Deputy Team Leader Veronica Watkins, said: “The whole team are very excited to see the safe arrival of our newest rhino. To be involved in bringing one of these endangered animals into the world makes all of our efforts feel worthwhile, and it makes celebrating World Rhino Day this year feel extra special.
“The labour was relatively straightforward. Behan was restless the previous night so we suspected the birth was imminent, but once her waters broke we were able to monitor her carefully through CCTV cameras, without interfering in the process.
“The following day Bali was up and about, looking around at everything inquisitively. Behan, who has always been an excellent mother to her calves, was staying very close to him.”
Greater one-horned rhinos are classified as Vulnerable by IUCN’s Red List of Threatened Species, due to illegal poaching and a decline in quality of habitat. Native to India and Nepal, there are thought to be less than 3,000 greater one-horned rhinos left in the wild.
International conservation and science charity the Zoological Society of London (ZSL) works in Nepal to monitor and protect greater one-horned rhinos through an anti-poaching task-force and working alongside local communities. ZSL’s work in Chitwan National Park allowed the number of rhinos to rise from 100 in the late 1960s to 544 in 2000.
Baby red panda twins unveiled at ZSL Whipsnade ZooCode:http://www.awin1.com/cread.php?awinmid=5431&awinaffid=!!!id!!!&clickref=&p=http%3A%2F%2Fwww.zsl.org%2Fzsl-whipsnade-zoo%2Fnews%2Fbaby-red-panda-twins-unveiled-at-zsl-whipsnade-zoo
The baby red pandas, named by keepers Bert and Ernie after the Sesame Street characters, have been hiding away in their nesting boxes until this week, when their mum, six year-old Tashi began carrying them outside for short intervals.
Senior Keeper at ZSL Whipsnade Zoo, Stephen Perry said: “It’s been magical to see the baby red pandas out and about for the first time. “Red pandas can be difficult to observe due to their shy and secretive nature, their nocturnal habits and the fact that they spend most of their time up trees. We never see much of their babies for the first couple of months of their lives but it’s worth the wait. They’re incredible and beautiful creatures, and a real visitor favourite. “Tashi is a brilliant mum, and when the weather gets warmer you sometimes catch her carrying the babies between nesting boxes to find the coolest one for them.” Bert and Ernie are part of the European Endangered Species Programme (EEP), a tool used by zoos, aquariums and wildlife parks across Europe to manage conservation breeding programmes. Bert and Ernie are the fourth and fifth cubs born to experienced mum Tashi at ZSL Whipsnade Zoo.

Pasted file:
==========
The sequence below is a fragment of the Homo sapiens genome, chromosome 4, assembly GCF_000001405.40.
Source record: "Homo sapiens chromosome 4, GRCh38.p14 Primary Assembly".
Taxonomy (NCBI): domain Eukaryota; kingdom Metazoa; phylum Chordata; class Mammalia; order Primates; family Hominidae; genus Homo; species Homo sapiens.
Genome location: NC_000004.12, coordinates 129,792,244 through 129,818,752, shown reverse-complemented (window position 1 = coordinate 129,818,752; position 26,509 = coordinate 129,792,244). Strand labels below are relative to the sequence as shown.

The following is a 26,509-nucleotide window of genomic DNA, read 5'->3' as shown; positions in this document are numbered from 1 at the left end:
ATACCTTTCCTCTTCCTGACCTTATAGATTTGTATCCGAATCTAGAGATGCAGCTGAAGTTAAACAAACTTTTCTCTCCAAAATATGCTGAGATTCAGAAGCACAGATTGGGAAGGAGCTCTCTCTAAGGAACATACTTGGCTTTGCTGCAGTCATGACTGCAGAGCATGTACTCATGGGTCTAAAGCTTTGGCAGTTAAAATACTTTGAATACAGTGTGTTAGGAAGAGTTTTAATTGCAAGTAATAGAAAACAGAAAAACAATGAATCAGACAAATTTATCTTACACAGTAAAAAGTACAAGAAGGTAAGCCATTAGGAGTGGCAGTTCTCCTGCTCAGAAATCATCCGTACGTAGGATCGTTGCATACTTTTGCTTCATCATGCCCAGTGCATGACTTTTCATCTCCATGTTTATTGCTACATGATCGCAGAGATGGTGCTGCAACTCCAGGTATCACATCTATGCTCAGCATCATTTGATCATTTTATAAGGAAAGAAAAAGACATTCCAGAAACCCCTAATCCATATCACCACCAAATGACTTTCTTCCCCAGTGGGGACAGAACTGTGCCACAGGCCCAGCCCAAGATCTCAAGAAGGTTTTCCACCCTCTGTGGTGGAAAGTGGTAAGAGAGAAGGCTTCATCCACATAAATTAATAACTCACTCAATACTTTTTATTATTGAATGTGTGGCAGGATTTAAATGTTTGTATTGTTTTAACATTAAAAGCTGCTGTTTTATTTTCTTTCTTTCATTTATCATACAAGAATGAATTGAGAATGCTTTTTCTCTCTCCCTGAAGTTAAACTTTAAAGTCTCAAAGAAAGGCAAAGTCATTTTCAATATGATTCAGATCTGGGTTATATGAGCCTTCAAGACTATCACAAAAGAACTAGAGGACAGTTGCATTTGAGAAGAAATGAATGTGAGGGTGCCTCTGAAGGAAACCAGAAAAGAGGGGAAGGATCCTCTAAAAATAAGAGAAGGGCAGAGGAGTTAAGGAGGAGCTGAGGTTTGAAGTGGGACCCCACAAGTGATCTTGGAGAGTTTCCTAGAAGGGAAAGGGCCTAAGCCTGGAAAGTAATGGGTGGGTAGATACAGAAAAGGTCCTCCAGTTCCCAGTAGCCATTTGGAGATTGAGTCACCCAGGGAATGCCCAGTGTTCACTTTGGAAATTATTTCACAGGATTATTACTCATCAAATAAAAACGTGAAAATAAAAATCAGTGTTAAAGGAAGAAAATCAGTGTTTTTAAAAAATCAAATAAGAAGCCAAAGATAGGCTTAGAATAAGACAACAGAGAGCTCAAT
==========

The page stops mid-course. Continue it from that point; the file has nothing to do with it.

Red pandas, which are classified as Vulnerable by IUCN’s Red List of Threatened Species, are found mainly in Nepal, India, Bhutan, Myanmar, and southern China. There are thought to be around 10,000 red pandas left in the wild. It is estimated that their numbers may have decreased by as much as 40% over the last 50 years due to massive habitat loss, increased human activity and poaching.
International conservation and science charity the Zoological Society of London (ZSL) works in Nepal, as well as over 50 other countries, for worldwide conservation of animals and their habitats, through ground-breaking science, conservation projects and two Zoos, ZSL London Zoo and ZSL Whipsnade Zoo
ZSL Affiliate Team